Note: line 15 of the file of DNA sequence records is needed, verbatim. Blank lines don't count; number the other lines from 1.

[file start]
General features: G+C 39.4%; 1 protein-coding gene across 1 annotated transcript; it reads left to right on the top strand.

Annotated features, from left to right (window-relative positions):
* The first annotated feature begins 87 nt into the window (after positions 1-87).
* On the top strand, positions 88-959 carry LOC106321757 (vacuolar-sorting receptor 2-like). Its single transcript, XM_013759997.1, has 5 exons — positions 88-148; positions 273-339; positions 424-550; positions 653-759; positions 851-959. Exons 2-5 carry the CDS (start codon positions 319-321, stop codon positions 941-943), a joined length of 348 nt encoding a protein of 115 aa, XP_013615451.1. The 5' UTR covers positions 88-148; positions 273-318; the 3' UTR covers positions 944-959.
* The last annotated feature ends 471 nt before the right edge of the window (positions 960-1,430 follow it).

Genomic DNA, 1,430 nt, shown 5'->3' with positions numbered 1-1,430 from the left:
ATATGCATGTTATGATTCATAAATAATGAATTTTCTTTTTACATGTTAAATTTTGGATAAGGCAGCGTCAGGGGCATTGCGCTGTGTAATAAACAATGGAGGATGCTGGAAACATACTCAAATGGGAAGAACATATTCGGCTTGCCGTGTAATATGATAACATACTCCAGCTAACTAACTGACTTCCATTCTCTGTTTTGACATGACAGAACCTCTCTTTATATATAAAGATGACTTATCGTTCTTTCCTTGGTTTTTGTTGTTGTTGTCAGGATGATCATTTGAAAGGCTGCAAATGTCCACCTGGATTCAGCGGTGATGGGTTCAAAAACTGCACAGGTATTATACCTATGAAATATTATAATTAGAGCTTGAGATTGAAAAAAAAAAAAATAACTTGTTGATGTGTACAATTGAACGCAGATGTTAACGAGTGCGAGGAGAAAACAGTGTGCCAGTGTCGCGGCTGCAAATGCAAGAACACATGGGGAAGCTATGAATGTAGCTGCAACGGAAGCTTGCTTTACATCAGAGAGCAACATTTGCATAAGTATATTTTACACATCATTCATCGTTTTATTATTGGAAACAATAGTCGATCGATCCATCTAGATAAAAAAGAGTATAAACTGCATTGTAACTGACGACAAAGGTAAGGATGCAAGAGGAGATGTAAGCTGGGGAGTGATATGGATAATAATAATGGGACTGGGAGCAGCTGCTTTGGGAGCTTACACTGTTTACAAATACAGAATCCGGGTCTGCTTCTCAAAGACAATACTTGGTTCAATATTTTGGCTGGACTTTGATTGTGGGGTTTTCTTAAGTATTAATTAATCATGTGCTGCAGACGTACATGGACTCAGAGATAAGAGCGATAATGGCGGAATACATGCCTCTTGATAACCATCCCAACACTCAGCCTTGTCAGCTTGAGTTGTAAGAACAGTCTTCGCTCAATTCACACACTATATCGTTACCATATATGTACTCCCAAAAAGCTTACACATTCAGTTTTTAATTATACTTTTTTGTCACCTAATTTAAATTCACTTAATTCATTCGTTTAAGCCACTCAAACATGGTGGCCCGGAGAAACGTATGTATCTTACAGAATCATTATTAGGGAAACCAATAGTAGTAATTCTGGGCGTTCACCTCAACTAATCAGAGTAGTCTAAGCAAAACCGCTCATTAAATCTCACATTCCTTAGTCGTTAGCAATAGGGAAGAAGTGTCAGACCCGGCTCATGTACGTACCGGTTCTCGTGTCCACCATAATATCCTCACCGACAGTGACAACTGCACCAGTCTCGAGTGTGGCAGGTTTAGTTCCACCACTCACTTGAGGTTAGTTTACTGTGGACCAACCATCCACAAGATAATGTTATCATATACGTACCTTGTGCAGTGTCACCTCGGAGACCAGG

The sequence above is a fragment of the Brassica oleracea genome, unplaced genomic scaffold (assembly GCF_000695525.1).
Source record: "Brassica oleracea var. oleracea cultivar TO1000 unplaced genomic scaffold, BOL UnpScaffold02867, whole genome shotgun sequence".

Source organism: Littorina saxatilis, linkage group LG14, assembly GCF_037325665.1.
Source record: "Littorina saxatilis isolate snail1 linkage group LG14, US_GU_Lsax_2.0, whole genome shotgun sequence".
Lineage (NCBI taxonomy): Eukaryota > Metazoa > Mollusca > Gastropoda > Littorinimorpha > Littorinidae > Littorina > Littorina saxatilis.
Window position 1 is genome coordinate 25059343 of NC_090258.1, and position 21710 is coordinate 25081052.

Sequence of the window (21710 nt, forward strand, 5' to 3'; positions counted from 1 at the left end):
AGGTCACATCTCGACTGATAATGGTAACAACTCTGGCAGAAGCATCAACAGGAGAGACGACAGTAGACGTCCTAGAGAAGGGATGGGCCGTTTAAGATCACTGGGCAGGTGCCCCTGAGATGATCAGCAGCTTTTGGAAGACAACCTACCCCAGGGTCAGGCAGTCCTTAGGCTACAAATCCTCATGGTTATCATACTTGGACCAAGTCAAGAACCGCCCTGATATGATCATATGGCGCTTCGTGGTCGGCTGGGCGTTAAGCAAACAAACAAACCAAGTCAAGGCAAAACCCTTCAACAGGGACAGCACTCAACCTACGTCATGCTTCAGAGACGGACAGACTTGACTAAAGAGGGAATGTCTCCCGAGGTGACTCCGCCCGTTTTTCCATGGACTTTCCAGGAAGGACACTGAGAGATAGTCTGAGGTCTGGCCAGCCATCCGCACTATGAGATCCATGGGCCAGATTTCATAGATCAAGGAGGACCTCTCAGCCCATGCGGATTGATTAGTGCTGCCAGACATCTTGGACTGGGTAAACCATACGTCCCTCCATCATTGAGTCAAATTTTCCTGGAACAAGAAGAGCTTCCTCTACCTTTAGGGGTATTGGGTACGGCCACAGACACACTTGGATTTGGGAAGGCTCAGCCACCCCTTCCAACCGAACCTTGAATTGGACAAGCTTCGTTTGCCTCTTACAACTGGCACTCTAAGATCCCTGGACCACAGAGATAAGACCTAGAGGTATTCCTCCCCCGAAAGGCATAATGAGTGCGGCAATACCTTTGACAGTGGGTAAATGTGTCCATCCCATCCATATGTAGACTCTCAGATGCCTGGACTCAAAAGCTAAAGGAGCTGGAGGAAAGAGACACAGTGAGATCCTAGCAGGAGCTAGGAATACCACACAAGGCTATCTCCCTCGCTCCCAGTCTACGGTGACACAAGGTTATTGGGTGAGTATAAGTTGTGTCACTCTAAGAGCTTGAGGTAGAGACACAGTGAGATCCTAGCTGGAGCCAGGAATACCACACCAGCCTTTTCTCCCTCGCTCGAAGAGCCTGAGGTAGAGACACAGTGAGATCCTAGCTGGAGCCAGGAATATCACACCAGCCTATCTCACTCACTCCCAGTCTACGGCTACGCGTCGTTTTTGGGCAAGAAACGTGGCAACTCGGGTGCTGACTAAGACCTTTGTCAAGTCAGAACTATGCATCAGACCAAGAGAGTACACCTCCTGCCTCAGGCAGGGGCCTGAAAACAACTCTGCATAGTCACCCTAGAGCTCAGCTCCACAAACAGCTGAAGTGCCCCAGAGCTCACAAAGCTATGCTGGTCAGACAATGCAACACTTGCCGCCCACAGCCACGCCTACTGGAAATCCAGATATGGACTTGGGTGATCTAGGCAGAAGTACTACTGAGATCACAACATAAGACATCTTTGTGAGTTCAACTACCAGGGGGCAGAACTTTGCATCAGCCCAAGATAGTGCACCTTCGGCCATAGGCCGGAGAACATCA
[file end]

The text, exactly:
AGGTCACATCTCGACTGATAATGGTAACAACTCTGGCAGAAGCATCAACAGGAGAGACGACAGTAGACGTCCTAGAGAAGGGATGGGCCGTTTAAGATCACTGGGCAGGTGCCCCTGAGATGATCAGCAGCTTTTGGAAGACAACCTACCCCAGGGTCAGGCAGTCCTTAGGCTACAAATCCTCATGGTTATCATACTTGGACCAAGTCAAGAACCGCCCTGATATGATCATATGGCGCTTCGTGGTCGGCTGGGCGTTAAGCAAACAAACAAACCAAGTCAAGGCAAAACCCTTCAACAGGGACAGCACTCAACCTACGTCATGCTTCAGAGACGGACAGACTTGACTAAAGAGGGAATGTCTCCCGAGGTGACTCCGCCCGTTTTTCCATGGACTTTCCAGGAAGGACACTGAGAGATAGTCTGAGGTCTGGCCAGCCATCCGCACTATGAGATCCATGGGCCAGATTTCATAGATCAAGGAGGACCTCTCAGCCCATGCGGATTGATTAGTGCTGCCAGACATCTTGGACTGGGTAAACCATACGTCCCTCCATCATTGAGTCAAATTTTCCTGGAACAAGAAGAGCTTCCTCTACCTTTAGGGGTATTGGGTACGGCCACAGACACACTTGGATTTGGGAAGGCTCAGCCACCCCTTCCAACCGAACCTTGAATTGGACAAGCTTCGTTTGCCTCTTACAACTGGCACTCTAAGATCCCTGGACCACAGAGATAAGACCTAGAGGTATTCCTCCCCCGAAAGGCATAATGAGTGCGGCAATACCTTTGACAGTGGGTAAATGTGTCCATCCCATCCATATGTAGACTCTCAGATGCCTGGACTCAAAAGCTAAAGGAGCTGGAGGAAAGAGACACAGTGAGATCCTAGCAGGAGCTAGGAATACCACACAAGGCTATCTCCCTCGCTCCCAGTCTACGGTGACACAAGGTTATTGGGTGAGTATAAGTTGTGTCACTCTAAGAGCTTGAGGTAGAGACACAGTGAGATCCTAGCTGGAGCCAGGAATACCACACCAGCCTTTTCTCCCTCGCTCGAAGAGCCTGAGGTAGAGACACAGTGAGATCCTAGCTGGAGCCAGGAATATCACACCAGCCTATCTCACTCACTCCCAGTCTACGGCTACGCGTCGTTTTTGGGCAAGAAACGTGGCAACTCGGGTGCTGACTAAGACCTTTGTCAAGTCAGAACTATGCATCAGACCAAGAGAGTACACCTCCTGCCTCAGGCAGGGGCCTGAAAACAACTCTGCATAGTCACCCTAGAGCTCAGCTCCACAAACAGCTGAAGTGCCCCAGAGCTCACAAAGCTATGCTGGTCAGACAATGCAACACTTGCCGCCCACAGCCACGCCTACTGGAAATCCAGATATGGACTTGGGTGATCTAGGCAGAAGTACTACTGAGATCACAACATAAGACATCTTTGTGAGTTCAACTACCAGGGGGCAGAACTTTGCATCAGCCCAAGATAGTGCACCTTCGGCCATAGGCCGGAGAACATCA